Malone's Starz Surges on Renewed Prospects of AMC Deal

  • Starz shares advance 4.3%, putting stock up 36% this year
  • Preliminary talks could spark TV network consolidation

Starz, the premium cable network that counts billionaire John Malone as its biggest shareholder, surged on renewed prospects for a combination with AMC Networks Inc.

Starz, based in Englewood, Colorado, advanced 4.3 percent to $40.44 at the close in New York, putting the stock up 36 percent this year. AMC Networks, the cable-TV company that owns shows including “The Walking Dead,” is in renewed talks to acquire Starz, people with knowledge of the matter told Bloomberg News on Tuesday.

The preliminary discussions may not result in an acquisition, according to the people, who asked not to be named because the information is private. Malone is the largest individual investor in Starz, according to company filings.

“I do think that there’s a good business rationale for different companies coming together,” Starz Chief Executive Chris Albrecht said in a CNBC interview Wednesday. “When you put two good companies together that have complementary and supplementary businesses and have good management teams and are both executing well on their own, I think that’s an opportunity.”

An AMC-Starz deal would put Malone, who has driven cable and telephone industry consolidation in the past, in the thick of the action as film and TV companies weigh mergers. A combined AMC Networks and Starz would gain leverage in negotiating fees from pay-TV carriers, which have already paired off to lower costs as customers defect to online players like Netflix Inc.

Starz, which owns the Starz and Encore premium movie channels, couldn’t come to terms last year with potential buyers, including New York-based AMC Networks, because of differences over valuation, people with knowledge of the matter said last December. Starz’s enterprise value has increased since then to more than $5 billion from about $4 billion, partly on speculation that Lions Gate Entertainment Corp. may buy the Englewood, Colorado-based company.

“They probably ultimately need to combine with others at least from a bundler point of view, if not from an ownership point of view,” Malone said of Starz in a Sept. 11 interview with Bloomberg. “They could fit well and gain in terms of market power and in terms of quality of their offerings by combination with a number of other enterprises.”

AMC Networks closed little changed at $74.13. Lions Gate rose 2 percent to $39.27.

This year, Malone obtained a 3.4 percent stake in Lions Gate, the independent film and TV studio run from Santa Monica, California, in exchange for a stake in Starz. He is intrigued by Lions Gate’s official domicile in Canada, where corporate taxes are lower, one of the people said.

“John sees the big media companies up top and then what he calls the free radicals, companies like Starz, Lions Gate, AMC,” Albrecht said Wednesday. “John, who is a dealmaker, a visionary, he can see the benefits of aligning some of the companies more closely. Whether that’s a JV on some business or whether that’s a complete merger, that remains to be seen. I do think that John believes that putting these companies together could really result in enormous value creation.”

Any deal involving AMC Networks would require the consent of the Dolan family, who control voting power at the company, according to filings. AMC Networks was spun off in 2011 from Cablevision Systems Corp., which the Dolans also control.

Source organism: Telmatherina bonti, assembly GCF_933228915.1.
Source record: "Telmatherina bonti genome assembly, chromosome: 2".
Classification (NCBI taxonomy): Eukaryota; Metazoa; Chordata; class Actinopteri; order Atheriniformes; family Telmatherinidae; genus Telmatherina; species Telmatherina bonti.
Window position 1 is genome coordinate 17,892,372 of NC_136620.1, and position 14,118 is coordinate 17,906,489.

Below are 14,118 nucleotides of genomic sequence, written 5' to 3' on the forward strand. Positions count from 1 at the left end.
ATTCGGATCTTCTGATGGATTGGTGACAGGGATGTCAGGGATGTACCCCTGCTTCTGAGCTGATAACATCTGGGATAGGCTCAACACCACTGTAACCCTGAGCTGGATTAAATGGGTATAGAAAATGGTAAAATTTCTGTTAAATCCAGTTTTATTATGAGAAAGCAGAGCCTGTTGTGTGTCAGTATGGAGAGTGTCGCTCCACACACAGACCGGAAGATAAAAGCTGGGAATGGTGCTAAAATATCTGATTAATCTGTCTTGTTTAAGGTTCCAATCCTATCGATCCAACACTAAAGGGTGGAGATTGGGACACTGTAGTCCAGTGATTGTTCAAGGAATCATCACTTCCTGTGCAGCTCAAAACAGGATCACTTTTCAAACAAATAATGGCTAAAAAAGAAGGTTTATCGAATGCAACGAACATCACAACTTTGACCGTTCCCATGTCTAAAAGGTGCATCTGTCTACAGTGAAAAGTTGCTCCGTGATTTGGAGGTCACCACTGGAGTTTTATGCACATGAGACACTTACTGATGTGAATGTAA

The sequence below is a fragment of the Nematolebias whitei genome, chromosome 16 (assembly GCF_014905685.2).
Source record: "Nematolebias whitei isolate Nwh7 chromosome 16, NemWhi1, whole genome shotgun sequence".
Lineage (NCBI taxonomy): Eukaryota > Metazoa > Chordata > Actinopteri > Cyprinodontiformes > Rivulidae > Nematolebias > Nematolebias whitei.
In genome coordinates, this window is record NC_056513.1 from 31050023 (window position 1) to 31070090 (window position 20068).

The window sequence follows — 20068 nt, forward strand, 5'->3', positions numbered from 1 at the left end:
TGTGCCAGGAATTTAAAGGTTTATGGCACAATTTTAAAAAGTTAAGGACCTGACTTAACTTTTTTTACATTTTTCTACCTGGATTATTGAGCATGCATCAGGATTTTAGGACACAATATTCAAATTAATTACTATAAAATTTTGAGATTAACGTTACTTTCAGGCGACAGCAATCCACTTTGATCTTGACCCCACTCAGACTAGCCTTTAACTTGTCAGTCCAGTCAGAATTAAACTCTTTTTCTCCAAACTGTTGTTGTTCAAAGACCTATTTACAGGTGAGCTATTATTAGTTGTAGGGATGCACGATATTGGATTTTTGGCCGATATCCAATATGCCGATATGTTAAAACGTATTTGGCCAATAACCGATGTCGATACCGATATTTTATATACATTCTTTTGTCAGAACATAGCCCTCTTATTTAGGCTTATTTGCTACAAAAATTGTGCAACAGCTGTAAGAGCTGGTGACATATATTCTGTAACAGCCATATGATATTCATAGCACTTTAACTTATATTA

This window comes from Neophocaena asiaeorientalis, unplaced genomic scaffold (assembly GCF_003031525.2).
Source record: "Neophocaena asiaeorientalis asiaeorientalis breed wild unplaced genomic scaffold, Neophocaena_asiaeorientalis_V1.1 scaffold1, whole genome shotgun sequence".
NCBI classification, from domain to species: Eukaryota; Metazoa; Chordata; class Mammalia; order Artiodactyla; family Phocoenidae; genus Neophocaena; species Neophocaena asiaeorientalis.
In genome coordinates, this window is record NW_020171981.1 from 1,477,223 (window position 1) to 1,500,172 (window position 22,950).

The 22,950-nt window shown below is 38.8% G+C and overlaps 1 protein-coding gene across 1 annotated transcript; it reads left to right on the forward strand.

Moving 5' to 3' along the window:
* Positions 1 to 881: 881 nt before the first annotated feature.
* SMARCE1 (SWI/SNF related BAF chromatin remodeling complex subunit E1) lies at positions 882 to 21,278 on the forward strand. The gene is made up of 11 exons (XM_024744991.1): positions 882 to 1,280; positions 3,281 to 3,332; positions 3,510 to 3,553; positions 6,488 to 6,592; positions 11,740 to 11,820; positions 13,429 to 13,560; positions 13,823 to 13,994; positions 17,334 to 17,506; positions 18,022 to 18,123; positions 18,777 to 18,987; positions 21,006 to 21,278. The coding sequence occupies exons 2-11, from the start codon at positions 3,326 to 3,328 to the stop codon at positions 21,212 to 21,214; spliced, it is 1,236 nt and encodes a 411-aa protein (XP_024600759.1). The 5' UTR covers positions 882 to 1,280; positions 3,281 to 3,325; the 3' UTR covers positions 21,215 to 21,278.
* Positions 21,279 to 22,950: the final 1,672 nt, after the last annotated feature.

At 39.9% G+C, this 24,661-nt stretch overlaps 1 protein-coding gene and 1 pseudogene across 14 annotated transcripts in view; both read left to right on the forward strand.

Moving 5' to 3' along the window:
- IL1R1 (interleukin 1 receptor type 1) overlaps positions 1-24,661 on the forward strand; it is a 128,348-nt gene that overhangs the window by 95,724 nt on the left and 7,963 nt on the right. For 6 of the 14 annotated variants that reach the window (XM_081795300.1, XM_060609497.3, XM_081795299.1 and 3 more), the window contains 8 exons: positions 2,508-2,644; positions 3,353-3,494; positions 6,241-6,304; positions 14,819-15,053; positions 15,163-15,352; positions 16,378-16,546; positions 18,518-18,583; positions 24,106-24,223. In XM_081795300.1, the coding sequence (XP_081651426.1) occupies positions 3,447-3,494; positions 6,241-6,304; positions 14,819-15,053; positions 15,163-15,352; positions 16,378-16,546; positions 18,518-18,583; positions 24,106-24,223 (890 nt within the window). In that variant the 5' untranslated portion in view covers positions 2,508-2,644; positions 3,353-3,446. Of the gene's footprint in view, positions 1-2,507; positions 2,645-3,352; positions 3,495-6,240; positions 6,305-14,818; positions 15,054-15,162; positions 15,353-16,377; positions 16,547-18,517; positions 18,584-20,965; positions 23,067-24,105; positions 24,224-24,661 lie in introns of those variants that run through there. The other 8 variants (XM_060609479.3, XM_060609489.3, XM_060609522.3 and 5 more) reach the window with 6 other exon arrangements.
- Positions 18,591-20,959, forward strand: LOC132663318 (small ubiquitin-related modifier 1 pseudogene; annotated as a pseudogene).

“I obviously am a fan of Lions Gate,” said Malone, who added it would be a “terrific, synergistic fit” to see Starz combine with Lions Gate. “But that’s not under my control. That’s up to Lions Gate and an independent board at Starz,” he said.

Malone’s Charter Communications Inc. agreed in May to acquire Time Warner Cable Inc. in a transaction valued at $79.2 billion, including debt. In July, AT&T Inc. completed its purchase of DirecTV, the largest U.S. satellite-TV provider.

AMC Networks has long been viewed as a potential acquisition target for media companies because of its limited scale, owning the AMC channel, IFC, SundanceTV, WE TV and half of BBC America. A deal for Starz would give the company added clout in negotiations with pay-TV providers, many of which are experimenting with skinny bundles that exclude less popular channels. AMC Networks doesn’t own a premium movie channel. CBS Corp. and Time Warner Inc. own Showtime and HBO, respectively.

AMC Networks acquired 49.9 percent of BBC America, home to “Doctor Who” and “Orphan Black,” in October 2014.

Starz has been on a roll with the popularity of shows like “Outlander” and “Power.” The company passed Showtime in subscribers at the end of last year, according to a June statement.

Starz would also give AMC Networks channels that are less beholden to the cable systems and their shrinking ranks of video subscribers. The commercial-free HBO and Showtime have created online-only offerings for customers who don’t want costly pay-TV subscriptions.

AMC Networks’ $5.3 billion market valuation has been aided by a run of hit programs, both with audiences and with critics. “Fear The Walking Dead,” a spinoff of its hit “The Walking Dead,” drew the largest-ever audience for a new cable series with 10.1 million viewers last month.

Still, AMC Networks has had to weather the conclusion of several of its biggest series in the last two years, including “Mad Men” and “Breaking Bad,” and its subscribers have shrunk 5.2 percent to 93.8 million over that time, according to Nielsen data cited by Bloomberg Intelligence.

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